The real threat to the Federal Reserve
Throughout the nomination process for President Biden’s picks for the Federal Reserve Board, there have been numerous charges about various threats each nominee supposedly poses to the Fed, its mission and mandates. But none of the nominees – Jerome Powell for chair, Lael Brainard for vice chair, Sarah Bloom Raskin for vice chair for supervision and Lisa Cook and Philip Jefferson for governors – pose a threat anywhere near as significant as the Senate allies of the oil and gas industry.
Those allies – most prominently the Republican members of the Senate Banking Committee – are now boycotting any vote on the nominees ostensibly because they want more information from Raskin, who, if confirmed, would become the most powerful banking regulator in the U.S.
Remarkably, although the Fed and the vice chair for supervision regulate bank holding companies such as JP Morgan Chase, Goldman Sachs, Citibank and others, those banks are not opposing the nominees.
Rather, the Republicans are doing all of this because of claims, made by the fossil fuel industry, its allies and others, that Raskin poses a threat to the Fed’s independence. They claim she would politicize the Fed by going outside what they claim are its narrow mandates and consider risks related to climate. They say that will result in the Fed engaging in “capital allocation” decisions, “chocking off” capital to a particular industry and thereby “picking winners and losers.”
But while Raskin’s opponents have correctly identified the threat, they have misidentified the source: It’s not Raskin who poses a threat to the Fed’s independence, mission and mandate, but those accusing her of doing so.
There is no dispute that the Fed’s mandates include promoting banks’ safety and soundness as well as financial stability. All also agree that the Fed’s vice chair for supervision position was created after the 2008 global financial crash in the Dodd-Frank Act specifically to oversee the supervision and regulation of banks, which was widely viewed as grossly deficient before the crash.
Those mandates require the Fed to independently identify, assess and mitigate risks to safety and soundness and financial stability regardless of origin or source. That is supposed to be done regardless of – indeed, despite – political preferences anyone may have, including powerful senators. That’s what it means for the Fed to be independent: It alone makes decisions on risk. That is the linchpin to safety and soundness as well as to preventing financial crashes.
It is also the foundation for the Fed’s independence, and that is what is being directly threatened by the fossil fuel industry and its allies: They are using political pressure to try to get the Fed to disregard risks related to climate.
Importantly, the risks arising from climate change and the need for the Fed to address them are well-known and widely recognized on a bipartisan and global basis. For example, Fed Chair Powell and former Fed Vice Chair for Supervision Randal Quarles, both Republicans, along with Wall Street’s biggest banks, numerous financial industry leaders and many others agree that climate change poses serious risks to the financial system. That is the overwhelming mainstream consensus.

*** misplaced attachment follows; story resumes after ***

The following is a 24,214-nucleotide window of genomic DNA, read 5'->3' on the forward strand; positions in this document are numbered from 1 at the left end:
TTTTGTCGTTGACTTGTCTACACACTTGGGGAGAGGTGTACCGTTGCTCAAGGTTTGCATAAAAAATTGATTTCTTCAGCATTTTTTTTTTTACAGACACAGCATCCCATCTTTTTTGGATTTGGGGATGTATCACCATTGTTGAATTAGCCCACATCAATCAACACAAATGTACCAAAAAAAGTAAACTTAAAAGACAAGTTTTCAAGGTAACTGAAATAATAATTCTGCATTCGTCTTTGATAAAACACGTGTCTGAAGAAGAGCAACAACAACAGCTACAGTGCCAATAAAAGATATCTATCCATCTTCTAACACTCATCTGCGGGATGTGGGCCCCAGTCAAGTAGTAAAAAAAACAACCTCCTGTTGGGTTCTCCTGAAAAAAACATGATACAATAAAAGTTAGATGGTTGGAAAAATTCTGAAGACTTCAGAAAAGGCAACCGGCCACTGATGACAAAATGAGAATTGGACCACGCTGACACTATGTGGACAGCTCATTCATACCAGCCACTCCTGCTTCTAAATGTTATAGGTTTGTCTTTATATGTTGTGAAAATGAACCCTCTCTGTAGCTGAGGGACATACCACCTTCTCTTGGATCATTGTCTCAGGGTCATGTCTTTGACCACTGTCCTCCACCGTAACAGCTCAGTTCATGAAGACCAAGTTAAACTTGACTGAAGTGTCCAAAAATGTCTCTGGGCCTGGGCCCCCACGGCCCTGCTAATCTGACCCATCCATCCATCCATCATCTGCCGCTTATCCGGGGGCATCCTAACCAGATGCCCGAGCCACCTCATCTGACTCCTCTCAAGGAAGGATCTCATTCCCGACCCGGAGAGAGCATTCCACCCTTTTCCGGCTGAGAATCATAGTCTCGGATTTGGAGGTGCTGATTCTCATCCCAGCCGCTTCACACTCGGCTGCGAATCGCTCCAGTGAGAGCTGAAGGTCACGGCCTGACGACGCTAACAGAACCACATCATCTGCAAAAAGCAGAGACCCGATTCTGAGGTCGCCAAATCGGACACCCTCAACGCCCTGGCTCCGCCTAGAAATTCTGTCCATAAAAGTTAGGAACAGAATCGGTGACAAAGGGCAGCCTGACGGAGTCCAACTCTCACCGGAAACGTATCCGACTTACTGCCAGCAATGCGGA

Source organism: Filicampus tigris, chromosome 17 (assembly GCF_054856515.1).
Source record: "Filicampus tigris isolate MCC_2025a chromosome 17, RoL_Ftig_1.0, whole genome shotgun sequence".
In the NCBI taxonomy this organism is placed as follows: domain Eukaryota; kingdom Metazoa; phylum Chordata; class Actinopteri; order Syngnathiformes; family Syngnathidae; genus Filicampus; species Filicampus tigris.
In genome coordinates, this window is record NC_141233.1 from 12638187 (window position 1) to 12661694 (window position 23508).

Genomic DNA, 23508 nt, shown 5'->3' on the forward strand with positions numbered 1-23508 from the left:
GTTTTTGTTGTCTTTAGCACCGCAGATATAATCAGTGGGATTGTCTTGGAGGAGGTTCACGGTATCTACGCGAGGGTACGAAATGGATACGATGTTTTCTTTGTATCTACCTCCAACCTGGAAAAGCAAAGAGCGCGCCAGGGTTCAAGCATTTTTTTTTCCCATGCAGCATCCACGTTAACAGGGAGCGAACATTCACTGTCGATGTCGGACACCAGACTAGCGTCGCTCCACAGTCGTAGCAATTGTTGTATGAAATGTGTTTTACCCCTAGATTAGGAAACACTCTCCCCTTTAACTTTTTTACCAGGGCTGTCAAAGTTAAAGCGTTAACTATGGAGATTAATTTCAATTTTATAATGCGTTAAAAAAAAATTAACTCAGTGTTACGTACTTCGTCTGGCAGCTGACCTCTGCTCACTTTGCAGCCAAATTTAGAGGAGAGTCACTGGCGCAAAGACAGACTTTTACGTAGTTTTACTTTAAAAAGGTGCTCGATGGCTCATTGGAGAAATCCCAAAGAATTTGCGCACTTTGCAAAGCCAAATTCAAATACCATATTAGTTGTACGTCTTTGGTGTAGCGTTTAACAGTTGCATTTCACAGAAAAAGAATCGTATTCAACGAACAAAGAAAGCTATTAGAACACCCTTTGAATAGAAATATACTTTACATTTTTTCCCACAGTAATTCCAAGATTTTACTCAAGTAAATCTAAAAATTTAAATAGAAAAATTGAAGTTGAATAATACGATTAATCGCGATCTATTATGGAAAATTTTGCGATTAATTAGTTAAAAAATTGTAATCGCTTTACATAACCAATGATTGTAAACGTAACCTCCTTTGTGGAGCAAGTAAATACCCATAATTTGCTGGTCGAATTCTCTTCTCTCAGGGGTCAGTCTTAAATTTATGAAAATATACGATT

Nevertheless, the fossil fuel industry and its allies, including many Senate Republicans, are trying to get the Fed to create a special exemption for any risks arising from the fossil fuel industry. They are, in effect, insisting on a de facto prohibition on the Fed from even looking at risks to the financial system arising from climate.
By doing so, senators are trying to pick winners and losers and engage in capital allocation decisions. Of course, if that were successful, many other industries would quickly lobby senators to pressure financial regulatory nominees to exclude risks from their activities.
Republicans undermining the Fed’s independence like this would be bad enough by itself, giving certain industries undeserved advantages in the marketplace, but it would be particularly consequential here. It would dramatically increase the risk of a financial crash because politically unregulated risks don’t go away; they tend to get bigger and more dangerous until they explode.
The world has already learned the painful lessons from politicians making financial risk decisions. In the 1990s, Congress enacted a law that in effect prohibited the regulation of derivatives, which then materially contributed to causing, intensifying and spreading the 2008 global financial crash.
If the Fed is to be independent, no one should be able to tell it which risks to evaluate and which to ignore. That would require the Fed to violate its mandates and threaten to cause another catastrophic financial crash. That’s the real threat to the Fed, and that’s what’s at stake in the fight over Sarah Bloom Raskin.
Dennis Kelleher is president and CEO of Better Markets, a non-profit, non-partisan organization founded to promote the public interest in the financial market and support the financial reform of Wall Street.
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